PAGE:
Wednesday, April 21, 2010

9:46 p.m.

Potions of Our Own Perception
It's Elementary My Dear Watson, an exhibition by Ian Shelly
Exciting photos to come!

"Holy Shit," exclaimed a surprised, twenty-something as she entered the George Caleb Bingham Gallery. "Now this is a grad show."

Despite her uninhibited use of an expletive, the woman's reaction is quite appropriate for ceramicist Ian Shelly's Masters Thesis exhibition. It's Elementary My Dear Watson is a successful and complex study on where, among other things, childlike naiveté and scientific rationalism converge. Excited playground shrieks rub together with scientific discovery in an atomic particle party of Eureka! moments.

Shelly has transformed the gallery into a space full of sculptural vignettes that are tied together not only by subject matter, but also by a distinctive language of color, geometrics and mechanics. The cone is used throughout his sculptures, and Shelly constantly challenges its meaning as a "beneficial or detrimental" symbol. Clay, cone-shaped, pseudo-humans are the protagonists of each work, peering collectively through scientific lenses, or wobbling alone at a miniature, handmade telescope. Large canvases adorn either end of the gallery, with more cone-beings hanging from miniature, metal swing stages, perhaps serving as window washers or painters. Recalling past science lessons, they seem to paint or rinse away sketches of abstract atoms.

In another imagined world, a canvas with the faintest hint of Mondrian is violated by multicolored cone-shaped bullets that penetrate and pop out like growths, suggesting the juxtaposition of humanity and weaponry. Painted in slightly dirty yellows, oranges, reds and blues, crumpled traffic cones serve as drunken guides through many of Shelly's other works.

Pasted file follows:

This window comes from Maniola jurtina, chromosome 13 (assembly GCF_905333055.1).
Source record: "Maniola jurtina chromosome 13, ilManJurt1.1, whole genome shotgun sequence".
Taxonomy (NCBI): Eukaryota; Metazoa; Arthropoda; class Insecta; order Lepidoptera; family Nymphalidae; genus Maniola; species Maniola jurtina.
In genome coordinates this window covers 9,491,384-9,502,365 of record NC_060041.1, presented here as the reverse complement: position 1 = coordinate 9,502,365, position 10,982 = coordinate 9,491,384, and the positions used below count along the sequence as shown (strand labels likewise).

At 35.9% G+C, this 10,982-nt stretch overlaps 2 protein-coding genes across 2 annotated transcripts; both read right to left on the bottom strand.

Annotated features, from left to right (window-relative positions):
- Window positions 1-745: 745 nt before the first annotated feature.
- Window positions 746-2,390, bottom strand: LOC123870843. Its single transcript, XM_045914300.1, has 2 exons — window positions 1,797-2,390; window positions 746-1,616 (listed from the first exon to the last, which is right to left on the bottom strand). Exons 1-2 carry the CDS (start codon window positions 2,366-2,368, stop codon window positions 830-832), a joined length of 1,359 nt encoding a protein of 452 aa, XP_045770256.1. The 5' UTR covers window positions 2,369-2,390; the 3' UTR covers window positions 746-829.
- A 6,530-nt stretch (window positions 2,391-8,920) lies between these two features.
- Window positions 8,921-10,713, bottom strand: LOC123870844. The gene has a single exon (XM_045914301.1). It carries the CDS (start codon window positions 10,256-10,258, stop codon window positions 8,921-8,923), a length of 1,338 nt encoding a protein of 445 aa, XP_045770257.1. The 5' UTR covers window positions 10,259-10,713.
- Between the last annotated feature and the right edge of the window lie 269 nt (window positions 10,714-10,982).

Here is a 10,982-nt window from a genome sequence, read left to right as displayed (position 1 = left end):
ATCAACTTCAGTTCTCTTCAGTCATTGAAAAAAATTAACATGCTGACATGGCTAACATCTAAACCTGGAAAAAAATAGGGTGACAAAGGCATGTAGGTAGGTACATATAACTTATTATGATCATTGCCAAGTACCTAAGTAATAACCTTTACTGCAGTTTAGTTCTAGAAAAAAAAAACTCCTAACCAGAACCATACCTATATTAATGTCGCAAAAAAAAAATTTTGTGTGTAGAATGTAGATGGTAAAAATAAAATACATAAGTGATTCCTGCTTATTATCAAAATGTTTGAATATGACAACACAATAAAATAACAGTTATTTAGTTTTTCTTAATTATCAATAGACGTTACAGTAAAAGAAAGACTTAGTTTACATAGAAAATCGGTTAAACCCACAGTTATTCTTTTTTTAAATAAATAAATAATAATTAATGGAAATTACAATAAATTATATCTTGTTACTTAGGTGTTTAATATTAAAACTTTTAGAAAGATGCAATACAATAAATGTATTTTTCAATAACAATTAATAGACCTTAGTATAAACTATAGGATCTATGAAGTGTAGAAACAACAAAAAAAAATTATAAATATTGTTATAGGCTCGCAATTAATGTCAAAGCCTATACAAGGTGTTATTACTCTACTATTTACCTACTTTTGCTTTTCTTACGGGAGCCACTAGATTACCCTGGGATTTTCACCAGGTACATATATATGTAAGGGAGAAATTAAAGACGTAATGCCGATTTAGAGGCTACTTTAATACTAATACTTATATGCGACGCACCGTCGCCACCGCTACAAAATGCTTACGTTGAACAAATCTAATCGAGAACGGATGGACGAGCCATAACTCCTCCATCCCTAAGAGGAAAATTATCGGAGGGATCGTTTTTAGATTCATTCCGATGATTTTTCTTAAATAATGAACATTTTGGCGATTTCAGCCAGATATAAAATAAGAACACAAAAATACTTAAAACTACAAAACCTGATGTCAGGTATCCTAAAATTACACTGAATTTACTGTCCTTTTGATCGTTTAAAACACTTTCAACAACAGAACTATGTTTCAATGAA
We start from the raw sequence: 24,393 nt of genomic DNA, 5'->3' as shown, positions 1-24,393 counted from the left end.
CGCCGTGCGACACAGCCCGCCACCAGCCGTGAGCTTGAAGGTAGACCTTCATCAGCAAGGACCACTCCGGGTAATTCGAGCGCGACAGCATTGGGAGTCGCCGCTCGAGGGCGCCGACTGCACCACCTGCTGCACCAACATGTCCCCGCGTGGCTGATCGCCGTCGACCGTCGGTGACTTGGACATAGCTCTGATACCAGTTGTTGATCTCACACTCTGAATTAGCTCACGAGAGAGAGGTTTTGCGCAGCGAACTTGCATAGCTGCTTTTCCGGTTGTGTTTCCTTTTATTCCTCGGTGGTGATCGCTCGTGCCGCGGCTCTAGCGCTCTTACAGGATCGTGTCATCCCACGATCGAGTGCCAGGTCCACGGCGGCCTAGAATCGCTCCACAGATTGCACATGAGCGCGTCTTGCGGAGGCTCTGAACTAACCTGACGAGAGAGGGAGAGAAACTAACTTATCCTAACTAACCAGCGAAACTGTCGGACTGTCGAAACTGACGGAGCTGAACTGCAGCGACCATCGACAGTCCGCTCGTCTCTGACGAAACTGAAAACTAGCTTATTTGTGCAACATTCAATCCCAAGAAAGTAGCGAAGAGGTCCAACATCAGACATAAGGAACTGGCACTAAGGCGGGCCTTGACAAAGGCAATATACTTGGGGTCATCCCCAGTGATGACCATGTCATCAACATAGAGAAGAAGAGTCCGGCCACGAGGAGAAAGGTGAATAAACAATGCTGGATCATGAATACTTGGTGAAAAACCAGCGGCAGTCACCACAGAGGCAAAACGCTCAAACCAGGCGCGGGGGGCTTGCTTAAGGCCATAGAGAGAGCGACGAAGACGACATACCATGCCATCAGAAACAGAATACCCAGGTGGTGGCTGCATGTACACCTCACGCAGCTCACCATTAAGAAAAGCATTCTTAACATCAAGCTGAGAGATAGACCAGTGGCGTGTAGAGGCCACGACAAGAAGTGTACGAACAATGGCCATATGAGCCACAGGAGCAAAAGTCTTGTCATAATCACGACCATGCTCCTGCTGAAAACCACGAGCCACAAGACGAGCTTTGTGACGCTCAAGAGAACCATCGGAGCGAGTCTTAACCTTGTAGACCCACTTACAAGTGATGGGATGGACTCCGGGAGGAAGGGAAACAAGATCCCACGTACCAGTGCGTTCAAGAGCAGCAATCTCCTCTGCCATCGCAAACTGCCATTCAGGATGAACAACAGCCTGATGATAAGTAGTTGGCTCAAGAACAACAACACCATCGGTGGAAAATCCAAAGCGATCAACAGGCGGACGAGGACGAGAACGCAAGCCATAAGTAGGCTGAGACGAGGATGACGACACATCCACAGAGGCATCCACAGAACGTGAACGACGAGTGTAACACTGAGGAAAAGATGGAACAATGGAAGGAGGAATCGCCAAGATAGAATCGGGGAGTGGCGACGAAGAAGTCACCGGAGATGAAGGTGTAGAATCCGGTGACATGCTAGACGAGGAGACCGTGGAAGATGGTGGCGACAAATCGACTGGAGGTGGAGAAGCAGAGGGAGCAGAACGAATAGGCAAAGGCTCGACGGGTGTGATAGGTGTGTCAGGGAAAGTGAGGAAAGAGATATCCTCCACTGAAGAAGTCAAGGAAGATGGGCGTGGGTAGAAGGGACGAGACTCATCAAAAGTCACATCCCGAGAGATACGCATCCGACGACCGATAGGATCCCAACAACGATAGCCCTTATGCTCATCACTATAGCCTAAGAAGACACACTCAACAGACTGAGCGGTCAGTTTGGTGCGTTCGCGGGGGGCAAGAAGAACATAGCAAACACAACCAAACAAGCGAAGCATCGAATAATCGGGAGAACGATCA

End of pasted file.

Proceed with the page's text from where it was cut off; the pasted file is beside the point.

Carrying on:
Situated in the center of the gallery and serving as the exhibition's climax, a post-apocalyptic sand castle crumbles before us — either washed away by a natural source or our own doing. And still, there is a naiveté and whimsy to it all. Shelly is a skilled illusionist, as his nearly real fortress evokes our own childhood pipe-dreams and playthings. Maybe it is simply a little boy's imagined playhouse. With his range of techniques, it is quite possible to forget that Shelly's primary medium is clay, a natural substance that is always somewhere under our feet. Here, miniature wooden tanks infiltrate the barriers of trompe-l'œil clay that imitates wood or rusty, aged metal.

The exhibition inspires valuable discourse on the perception of our own activities. At what point does a plaything represent a perpetrator? As if left out from their toy-box, there are disheveled toys off in a corner — a reinvention of Risk where there are no continents to conquer, only soldiers to corner and destroy. Across the room, five jets hang statically between the floor and ceiling. Four resemble military aircraft. One, however, looks like a tiny, model plane invented by the Wright brothers. By questioning our memory of childhood, perception of objects and thoughts on our own history, Shelly taunts us to play "Which of these things is not like the other?"

Down to every detail, It's Elementary My Dear Watson is an exquisite show that examines and challenges our notions of humanity's flippancy and fragility against undisputed scientific evidence. Although there are only a few moments when the exhibition can seem too literal, the artist's vision and execution of his show is both complex and complete, with plenty of opportunities for discovery along the way.

It's Elementary My Dear Watson exhibits April 19th-29th at the George Caleb Bingham Gallery, with an opening reception on April 23rd and a lecture on April 28th.

For more information, visit or the Bingham Gallery's website.

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